Summary: Allow wireless access to the up/down/stop controls on an industrial overhead door. This is nothing more than a garage door opener for a big door.
Estimated Price: About $150, plus a couple hours to wire up the electronic components
Details: An industrial overhead door has a 3 button control for up, down, and stop. I can use 3 relays to electrically control this door system and simulate a person pressing the buttons. For the control unit, I used a product designed for use in a car as an aftermarket keyless entry system. The product I choose is made by Directed Electronics Inc (DEI). I used model number 450R for the control unit, plus I got a couple of the key fobs that you would carry on your key chain. You can source this part from your local automotive remote start installer, or look for it online.
Since the DEI 450R is designed for use in a car, it requires a 12 volt DC power supply. You can find 12v DC power supply pretty easily at any electronics hobby shop, and you probably have one laying around at home from some device you bought and no longer use. You’ll need a power supply capable of at least 500 mA (half an Amp), but more won’t hurt anything. All it needs to do is have enough power to run the relays.
Also, since the DEI 450R is designed for use in a car for unlocking doors, it is designed to be powered on all the time, even when the car is off. However, it has one wire that goes to the ignition circuit, which is used to put it into programming mode. The instructions on your device may be different, but basically you would turn the car ignition on and off 5 times to put it into programming mode. Since you’ll need to simulate this, just put a switch in between this wire and the +12vDC rail. You can turn that switch on and off 5 times to get into programming mode.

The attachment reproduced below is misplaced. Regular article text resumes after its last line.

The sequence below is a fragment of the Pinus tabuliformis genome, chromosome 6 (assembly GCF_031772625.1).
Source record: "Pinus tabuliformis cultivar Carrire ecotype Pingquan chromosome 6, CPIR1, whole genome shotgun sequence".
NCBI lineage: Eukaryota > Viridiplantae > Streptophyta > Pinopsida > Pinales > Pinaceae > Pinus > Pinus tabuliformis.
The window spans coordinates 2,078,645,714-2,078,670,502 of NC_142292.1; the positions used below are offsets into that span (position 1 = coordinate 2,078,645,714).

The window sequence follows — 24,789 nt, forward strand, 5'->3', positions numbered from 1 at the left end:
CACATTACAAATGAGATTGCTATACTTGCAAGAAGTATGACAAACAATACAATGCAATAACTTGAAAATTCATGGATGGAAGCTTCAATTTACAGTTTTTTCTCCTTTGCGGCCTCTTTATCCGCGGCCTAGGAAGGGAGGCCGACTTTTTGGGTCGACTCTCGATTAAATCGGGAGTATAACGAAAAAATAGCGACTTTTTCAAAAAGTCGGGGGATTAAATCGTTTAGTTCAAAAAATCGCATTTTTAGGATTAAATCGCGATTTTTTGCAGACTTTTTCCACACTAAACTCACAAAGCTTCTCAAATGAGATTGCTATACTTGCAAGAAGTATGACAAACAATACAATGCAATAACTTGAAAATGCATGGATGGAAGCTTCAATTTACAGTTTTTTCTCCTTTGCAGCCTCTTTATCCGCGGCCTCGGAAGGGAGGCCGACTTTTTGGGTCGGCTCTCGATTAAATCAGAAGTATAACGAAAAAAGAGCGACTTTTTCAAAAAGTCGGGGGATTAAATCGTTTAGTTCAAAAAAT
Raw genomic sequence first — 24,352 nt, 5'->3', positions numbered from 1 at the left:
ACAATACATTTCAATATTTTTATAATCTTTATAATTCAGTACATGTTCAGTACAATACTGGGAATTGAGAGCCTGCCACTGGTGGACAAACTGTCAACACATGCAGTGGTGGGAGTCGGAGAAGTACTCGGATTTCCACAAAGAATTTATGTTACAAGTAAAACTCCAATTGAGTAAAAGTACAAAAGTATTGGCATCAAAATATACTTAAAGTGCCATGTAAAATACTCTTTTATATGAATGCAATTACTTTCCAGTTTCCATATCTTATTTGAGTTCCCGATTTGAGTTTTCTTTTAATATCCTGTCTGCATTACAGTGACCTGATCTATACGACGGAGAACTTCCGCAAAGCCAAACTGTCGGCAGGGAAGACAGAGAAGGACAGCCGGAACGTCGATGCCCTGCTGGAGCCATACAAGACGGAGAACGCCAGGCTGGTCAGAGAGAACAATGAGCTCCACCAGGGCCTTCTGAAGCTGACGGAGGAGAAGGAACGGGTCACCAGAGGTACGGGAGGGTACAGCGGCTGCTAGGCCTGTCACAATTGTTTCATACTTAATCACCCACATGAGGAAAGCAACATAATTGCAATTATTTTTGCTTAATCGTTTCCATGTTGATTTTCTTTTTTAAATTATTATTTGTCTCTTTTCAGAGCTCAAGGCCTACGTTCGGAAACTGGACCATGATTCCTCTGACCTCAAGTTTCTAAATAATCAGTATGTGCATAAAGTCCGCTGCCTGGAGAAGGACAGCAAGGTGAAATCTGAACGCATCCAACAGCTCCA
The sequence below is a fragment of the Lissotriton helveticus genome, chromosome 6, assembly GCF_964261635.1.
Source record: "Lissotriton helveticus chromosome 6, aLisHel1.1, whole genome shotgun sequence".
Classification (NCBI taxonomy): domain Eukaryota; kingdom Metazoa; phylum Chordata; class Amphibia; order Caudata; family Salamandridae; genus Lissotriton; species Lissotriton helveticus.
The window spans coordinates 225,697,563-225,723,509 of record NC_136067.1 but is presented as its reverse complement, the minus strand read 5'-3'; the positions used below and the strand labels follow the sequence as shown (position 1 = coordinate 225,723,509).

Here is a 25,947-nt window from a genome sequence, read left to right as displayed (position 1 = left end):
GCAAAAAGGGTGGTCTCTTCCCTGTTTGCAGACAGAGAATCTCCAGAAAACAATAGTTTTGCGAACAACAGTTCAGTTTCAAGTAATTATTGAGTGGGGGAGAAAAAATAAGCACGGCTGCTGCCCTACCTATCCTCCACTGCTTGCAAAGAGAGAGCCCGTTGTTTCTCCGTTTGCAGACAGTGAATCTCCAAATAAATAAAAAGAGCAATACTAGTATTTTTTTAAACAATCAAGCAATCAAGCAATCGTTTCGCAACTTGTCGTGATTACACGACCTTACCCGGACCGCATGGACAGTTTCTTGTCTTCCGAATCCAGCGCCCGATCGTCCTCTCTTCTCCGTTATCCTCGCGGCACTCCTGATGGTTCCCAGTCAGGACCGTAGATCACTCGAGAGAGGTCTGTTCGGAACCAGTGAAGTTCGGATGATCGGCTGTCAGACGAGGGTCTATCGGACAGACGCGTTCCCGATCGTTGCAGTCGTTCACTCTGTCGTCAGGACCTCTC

The DEI 450R has 6 outputs, each programmable to a certain key on the remotes. Since I only need 3 outputs, I just ignore the other 3. You could use them to control a second door if you want to. The device grounds the output when it is on. So I wire one side of each relay to an output wire, and the other side direct to the positive 12vDC rail.
Programming mode on the DEI 450R is used to add new remotes to its list. It can remember up to 4 of them. You can also assign which key(s) on the remote control which outputs. I used the door unlock button to open the door, the door lock button to close the door, and the red alarm button to stop the door.
The second image is a button control that is normally used to open/close/stop one of these doors. You just need to hook up relays to do the same thing as pressing a button would. Note that these have an interlock on the stop button, which means that button is normally closed, and when you press it, it opens the circuit. The up and down buttons are normally open, and when you press them, they close, which tells the opener to do that function. To wire a relay on these, the relay will go in parallel for the up and down buttons. For the stop button, you need to use the normally closed contact on the relay, and put the relay in series to the stop button. This way, when you trip the relay, it will open the circuit, just like the stop button would. The interlock is in place so that if the door is moving and the wire gets cut, it will stop moving.
The third image shows the 3 relays, a screw terminal block, the DEI 450R, a box for the programming button and ignition switch, and a 12v DC power supply. This is all mounted to a 1x6 piece of wood, bolted to the side of the building.
The fourth image is a closer view, showing the wires out of the DEI 450R. Note how I tied off the 3 unused outputs. Also note how the yellow wire on the relays are the (+) input, and they go to the power supply. The orange wires are the (-) input, and they each go to one of the DEI 450R outputs. The relay black wire is the center contact, which all go to a common screw terminal. The green wires are the switched side. Two of the three will go to the normally open (NO) side of the relay, and the other one will go to the normally closed (NC) side of the relay, which is the one used in series with the stop button.
Last updated: November 19, 2009